The life of Saint Alexis is one of humility and obedience. This Man of God is also remarkable for his daily struggle against the vice of pride. On many occasions—while enduring the jeers of his servants, while starving, while becoming invisible to society—Alexis could have asserted his position by stating his identity, embracing his pride and putting aside his penance and suffering. Rather, he asserted his love for the Lord, himself diminishing. We all struggle with pride, in this modern age. We are judged by others by our worldly accomplishments, wealth, status, position, successes—all of which foster a sense of individual responsibility for the course of our lives. We might look to Saint Alexis on this, his feast day, as a reminder that all we have—all we are graced with—is given to us by Our Heavenly Father. We do not achieve, rather we accept. And in that acceptance, we recognize our weakness. We recognize that we are undeserving. And we give thanks and praise to the Lord for allowing us to “succeed”—not for our personal glory, but for His.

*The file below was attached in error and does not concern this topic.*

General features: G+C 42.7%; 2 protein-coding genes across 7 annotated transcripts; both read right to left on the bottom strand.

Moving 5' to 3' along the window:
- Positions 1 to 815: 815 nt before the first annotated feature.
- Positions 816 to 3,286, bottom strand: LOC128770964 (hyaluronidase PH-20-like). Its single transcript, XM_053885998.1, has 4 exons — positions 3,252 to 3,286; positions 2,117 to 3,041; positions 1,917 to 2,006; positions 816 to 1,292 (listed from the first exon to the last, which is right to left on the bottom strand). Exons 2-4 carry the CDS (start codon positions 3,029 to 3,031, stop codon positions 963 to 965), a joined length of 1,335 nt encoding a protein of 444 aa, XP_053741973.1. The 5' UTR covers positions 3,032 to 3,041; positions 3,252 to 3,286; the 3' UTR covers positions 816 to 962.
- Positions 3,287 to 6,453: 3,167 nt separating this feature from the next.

I give thanks to You, heavenly Father, for protecting me through the night and granting me another day. I ask You to fortify me with the grace of Your Holy Spirit, and give Your peace to my soul, that I may be free from all needless anxiety and worry. Help me to desire always that which is pleasing and acceptable to You, so that Your will may be my will.
Today, make known to me, and take from my heart, every kind, form and degree of pride.
Today, empty me of self, and awaken in me the deepest depth and truth of that humility which can make me capable of your revealing light.
Today, do not allow attribution to me, for the good that you perform in me and through me, but rather, that all honor be to you.
Today, may your presence in me, and your work through me, testify of your holiness and saving grace.